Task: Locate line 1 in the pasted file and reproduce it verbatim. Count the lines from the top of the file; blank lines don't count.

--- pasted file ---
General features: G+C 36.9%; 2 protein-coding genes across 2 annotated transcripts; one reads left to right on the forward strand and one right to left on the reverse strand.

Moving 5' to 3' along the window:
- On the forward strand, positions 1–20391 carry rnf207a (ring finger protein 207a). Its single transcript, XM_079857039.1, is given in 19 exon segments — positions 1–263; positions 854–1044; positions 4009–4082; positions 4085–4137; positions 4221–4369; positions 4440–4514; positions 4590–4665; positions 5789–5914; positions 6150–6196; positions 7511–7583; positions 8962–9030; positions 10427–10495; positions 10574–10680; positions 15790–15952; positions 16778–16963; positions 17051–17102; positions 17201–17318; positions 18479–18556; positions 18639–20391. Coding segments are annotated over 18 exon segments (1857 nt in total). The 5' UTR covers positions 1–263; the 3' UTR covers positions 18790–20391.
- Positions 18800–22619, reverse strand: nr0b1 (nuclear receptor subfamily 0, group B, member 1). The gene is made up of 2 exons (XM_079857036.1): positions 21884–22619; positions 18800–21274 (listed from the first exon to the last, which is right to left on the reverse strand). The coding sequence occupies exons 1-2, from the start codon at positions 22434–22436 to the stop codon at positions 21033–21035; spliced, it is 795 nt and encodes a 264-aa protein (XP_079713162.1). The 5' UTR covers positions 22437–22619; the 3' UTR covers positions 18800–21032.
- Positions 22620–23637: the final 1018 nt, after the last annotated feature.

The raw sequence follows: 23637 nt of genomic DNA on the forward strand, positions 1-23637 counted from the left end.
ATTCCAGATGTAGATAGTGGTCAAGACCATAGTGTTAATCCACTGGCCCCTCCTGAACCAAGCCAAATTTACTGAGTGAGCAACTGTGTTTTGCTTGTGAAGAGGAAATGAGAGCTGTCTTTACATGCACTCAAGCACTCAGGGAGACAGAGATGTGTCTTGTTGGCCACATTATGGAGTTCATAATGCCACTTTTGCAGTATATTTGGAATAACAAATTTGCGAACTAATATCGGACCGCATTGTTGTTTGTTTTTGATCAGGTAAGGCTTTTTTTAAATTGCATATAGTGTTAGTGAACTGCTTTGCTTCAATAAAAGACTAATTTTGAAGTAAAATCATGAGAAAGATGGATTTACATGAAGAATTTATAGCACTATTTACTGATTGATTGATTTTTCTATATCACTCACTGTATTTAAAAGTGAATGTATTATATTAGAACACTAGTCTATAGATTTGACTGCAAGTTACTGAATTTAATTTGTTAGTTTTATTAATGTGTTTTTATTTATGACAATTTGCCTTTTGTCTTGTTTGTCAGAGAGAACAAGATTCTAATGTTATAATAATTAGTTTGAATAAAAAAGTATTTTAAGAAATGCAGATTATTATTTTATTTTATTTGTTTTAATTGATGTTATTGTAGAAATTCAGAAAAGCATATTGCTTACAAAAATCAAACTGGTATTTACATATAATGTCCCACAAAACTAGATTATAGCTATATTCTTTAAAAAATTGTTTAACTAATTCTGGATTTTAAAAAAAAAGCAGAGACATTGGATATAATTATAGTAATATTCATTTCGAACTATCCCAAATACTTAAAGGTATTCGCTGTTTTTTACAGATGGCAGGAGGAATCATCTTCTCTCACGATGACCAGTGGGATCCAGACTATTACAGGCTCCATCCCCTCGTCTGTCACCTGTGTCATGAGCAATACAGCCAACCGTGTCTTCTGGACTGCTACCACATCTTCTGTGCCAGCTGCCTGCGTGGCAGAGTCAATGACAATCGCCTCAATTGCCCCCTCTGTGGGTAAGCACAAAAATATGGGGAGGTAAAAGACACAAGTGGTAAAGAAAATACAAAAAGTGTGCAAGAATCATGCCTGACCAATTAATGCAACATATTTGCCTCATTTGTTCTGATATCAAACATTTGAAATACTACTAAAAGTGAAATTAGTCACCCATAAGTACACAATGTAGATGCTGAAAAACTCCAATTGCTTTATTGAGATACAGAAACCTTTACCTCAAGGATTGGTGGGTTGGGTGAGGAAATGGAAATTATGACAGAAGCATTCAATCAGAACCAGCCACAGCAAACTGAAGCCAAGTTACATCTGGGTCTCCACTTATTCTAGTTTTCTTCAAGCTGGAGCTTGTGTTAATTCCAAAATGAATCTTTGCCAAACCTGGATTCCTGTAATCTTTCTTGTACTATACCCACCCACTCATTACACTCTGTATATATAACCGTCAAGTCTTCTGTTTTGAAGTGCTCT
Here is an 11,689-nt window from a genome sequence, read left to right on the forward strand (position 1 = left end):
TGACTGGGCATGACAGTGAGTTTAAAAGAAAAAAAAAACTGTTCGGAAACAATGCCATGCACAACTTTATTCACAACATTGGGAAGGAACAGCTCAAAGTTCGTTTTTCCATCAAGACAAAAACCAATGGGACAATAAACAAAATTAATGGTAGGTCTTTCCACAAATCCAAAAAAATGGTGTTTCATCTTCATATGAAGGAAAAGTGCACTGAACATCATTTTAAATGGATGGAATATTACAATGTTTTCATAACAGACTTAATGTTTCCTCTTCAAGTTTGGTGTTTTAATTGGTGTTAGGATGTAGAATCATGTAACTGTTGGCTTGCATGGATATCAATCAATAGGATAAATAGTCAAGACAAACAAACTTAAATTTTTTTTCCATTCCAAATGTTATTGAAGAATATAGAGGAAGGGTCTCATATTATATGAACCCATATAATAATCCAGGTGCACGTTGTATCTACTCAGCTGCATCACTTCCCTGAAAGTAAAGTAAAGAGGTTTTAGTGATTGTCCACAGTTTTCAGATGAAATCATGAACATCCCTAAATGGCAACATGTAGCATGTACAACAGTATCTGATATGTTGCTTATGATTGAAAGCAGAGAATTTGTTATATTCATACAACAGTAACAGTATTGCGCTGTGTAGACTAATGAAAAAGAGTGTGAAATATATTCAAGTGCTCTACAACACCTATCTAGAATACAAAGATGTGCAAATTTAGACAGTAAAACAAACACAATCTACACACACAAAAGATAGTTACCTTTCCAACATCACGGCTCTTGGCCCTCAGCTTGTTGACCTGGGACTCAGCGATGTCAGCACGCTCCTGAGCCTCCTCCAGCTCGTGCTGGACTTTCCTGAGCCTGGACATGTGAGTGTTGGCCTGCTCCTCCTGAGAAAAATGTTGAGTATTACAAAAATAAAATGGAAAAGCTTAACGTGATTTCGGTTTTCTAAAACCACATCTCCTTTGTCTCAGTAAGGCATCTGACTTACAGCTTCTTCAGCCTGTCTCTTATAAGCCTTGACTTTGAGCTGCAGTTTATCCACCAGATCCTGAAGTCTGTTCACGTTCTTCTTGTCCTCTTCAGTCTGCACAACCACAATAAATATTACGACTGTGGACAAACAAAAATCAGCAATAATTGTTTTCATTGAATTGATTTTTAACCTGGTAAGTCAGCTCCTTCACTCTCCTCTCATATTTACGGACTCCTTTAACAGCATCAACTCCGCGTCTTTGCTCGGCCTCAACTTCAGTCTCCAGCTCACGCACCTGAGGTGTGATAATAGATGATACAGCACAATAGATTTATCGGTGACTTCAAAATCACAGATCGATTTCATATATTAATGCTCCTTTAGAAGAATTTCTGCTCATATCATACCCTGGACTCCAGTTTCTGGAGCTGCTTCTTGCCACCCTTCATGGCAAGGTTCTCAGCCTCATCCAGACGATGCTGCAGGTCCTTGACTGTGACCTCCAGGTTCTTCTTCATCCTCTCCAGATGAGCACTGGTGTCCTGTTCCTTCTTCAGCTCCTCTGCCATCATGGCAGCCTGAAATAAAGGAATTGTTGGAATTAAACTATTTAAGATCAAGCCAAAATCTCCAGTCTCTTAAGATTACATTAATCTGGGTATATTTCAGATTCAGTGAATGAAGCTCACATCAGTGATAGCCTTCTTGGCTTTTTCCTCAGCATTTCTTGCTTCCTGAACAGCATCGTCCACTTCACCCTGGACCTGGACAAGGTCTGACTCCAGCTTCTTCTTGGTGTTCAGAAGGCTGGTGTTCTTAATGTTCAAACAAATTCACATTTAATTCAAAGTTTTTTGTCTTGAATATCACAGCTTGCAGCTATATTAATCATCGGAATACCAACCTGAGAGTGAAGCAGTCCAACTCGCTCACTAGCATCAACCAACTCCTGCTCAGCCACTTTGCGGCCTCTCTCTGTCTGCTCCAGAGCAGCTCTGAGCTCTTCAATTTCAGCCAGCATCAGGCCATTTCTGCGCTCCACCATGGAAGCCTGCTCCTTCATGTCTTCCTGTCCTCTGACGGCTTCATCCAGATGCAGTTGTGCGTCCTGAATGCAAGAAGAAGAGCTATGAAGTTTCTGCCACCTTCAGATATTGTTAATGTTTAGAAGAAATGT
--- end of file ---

General features: G+C 36.9%; 2 protein-coding genes across 2 annotated transcripts; one reads left to right on the forward strand and one right to left on the reverse strand.